“I hope that visitors who come here will achieve a closer understanding of the presidency and that young people will get a clearer comprehension of what this nation tried to do in an eventful period of its history.” -LYNDON BAINES JOHNSON
Prior to the mid-1900s, documents, artifacts, and gifts of state associated with a particular presidency belonged to the president himself. Many left the White House with the president, while others were destroyed or shared (somewhat unceremoniously and arbitrarily) with libraries or historical societies. It was not until Franklin D. Roosevelt chose to consign his presidential papers and effects to the American people that the United States government created laws to protect these valuable historical pieces.
Since that time, presidential libraries and museums have been tasked with preserving the archives related to each presidency, upholding the legacies of those who governed from within the Oval Office and creating a connection between the nation’s past, present, and future. As presidents work on behalf of all citizens, these institutions and the significant history they hold, belong and are accessible to everyone and have no political affiliation.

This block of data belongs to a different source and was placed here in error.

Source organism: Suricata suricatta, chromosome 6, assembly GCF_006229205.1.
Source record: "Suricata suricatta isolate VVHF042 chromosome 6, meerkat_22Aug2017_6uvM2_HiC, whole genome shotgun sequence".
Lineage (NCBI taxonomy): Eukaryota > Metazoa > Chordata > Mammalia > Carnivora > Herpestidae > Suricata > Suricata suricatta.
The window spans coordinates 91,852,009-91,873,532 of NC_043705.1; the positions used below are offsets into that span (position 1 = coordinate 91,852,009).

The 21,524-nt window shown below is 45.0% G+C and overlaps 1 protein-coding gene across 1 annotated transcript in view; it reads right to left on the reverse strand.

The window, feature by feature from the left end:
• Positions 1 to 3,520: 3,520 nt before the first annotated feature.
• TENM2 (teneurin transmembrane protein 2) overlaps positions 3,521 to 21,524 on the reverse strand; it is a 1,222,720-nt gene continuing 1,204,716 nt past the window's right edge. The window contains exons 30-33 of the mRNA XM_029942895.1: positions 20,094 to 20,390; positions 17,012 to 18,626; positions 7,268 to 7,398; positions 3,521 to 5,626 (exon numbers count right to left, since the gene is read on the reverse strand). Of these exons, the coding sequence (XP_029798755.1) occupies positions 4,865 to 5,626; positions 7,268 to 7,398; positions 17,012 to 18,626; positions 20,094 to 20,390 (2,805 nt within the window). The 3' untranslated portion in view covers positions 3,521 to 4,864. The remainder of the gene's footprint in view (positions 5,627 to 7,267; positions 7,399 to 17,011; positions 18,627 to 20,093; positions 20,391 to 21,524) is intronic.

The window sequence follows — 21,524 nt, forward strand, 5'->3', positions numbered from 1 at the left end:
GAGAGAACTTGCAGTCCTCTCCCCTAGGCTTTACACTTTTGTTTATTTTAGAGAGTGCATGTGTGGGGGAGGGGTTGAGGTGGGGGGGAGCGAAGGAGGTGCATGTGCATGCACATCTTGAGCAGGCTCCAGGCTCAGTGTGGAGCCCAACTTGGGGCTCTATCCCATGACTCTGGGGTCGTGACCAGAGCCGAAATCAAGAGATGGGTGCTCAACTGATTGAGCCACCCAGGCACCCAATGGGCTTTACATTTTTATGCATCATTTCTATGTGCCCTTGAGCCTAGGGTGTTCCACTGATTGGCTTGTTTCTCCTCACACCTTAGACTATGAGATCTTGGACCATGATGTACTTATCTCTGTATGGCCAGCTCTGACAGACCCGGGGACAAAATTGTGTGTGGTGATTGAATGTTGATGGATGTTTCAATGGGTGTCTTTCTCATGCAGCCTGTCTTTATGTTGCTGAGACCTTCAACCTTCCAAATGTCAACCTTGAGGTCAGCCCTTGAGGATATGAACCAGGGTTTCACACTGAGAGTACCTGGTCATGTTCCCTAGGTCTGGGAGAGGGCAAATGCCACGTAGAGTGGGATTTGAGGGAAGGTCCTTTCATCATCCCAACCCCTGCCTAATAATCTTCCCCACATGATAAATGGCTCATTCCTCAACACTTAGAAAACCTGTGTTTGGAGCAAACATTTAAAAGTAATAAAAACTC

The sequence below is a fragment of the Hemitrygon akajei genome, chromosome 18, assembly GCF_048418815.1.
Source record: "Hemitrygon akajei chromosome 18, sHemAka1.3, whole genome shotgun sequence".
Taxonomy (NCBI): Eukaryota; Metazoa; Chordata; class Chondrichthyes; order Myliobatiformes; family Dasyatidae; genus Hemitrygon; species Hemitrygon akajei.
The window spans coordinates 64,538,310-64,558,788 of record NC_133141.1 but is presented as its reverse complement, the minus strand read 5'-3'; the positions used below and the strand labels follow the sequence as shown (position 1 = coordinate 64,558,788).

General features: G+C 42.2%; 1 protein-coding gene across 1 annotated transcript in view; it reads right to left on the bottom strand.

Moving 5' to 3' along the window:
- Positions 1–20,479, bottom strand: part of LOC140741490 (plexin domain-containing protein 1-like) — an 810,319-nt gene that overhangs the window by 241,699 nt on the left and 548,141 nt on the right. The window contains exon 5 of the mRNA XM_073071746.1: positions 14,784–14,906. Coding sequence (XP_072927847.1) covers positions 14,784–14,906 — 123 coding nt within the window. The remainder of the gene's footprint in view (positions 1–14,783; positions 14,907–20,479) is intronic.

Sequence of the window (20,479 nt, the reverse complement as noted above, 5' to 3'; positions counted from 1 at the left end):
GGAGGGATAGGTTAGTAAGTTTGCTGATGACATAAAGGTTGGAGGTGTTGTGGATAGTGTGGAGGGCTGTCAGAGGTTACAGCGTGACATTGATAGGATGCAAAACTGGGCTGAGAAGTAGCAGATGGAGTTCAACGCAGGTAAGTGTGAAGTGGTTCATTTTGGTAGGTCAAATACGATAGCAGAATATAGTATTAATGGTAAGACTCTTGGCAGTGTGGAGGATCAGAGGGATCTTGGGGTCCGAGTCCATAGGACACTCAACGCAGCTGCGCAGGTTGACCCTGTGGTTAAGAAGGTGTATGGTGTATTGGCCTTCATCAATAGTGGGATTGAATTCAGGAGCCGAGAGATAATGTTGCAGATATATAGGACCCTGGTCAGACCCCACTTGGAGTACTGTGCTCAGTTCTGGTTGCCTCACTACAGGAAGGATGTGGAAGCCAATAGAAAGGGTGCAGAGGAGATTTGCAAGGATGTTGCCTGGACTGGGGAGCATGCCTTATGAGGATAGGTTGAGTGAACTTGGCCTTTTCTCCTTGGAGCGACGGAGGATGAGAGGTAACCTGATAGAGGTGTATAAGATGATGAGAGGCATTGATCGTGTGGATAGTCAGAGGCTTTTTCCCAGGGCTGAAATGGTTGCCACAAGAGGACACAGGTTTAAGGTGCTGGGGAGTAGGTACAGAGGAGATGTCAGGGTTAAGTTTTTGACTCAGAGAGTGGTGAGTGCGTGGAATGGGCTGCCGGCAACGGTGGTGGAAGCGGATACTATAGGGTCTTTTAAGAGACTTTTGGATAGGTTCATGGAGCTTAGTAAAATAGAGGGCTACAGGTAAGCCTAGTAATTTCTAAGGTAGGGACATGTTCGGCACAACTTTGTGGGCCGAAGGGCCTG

As home to Lyndon B. Johnson, George H. W. Bush, and George W. Bush, Texas proudly hosts the presidential libraries and museums built in honor of these three United States leaders. All offer access to permanent interactive exhibits, innovative temporary exhibits, public programming, and educational events, as well as document, film, photograph, recording, and transcript archives with the goal of sharing the life and times of its president.
“It is all here: the story of our time with the bark off. . .This library will show the facts, not just the joy and triumphs, but the sorrow and failures, too.” -LYNDON BAINES JOHNSON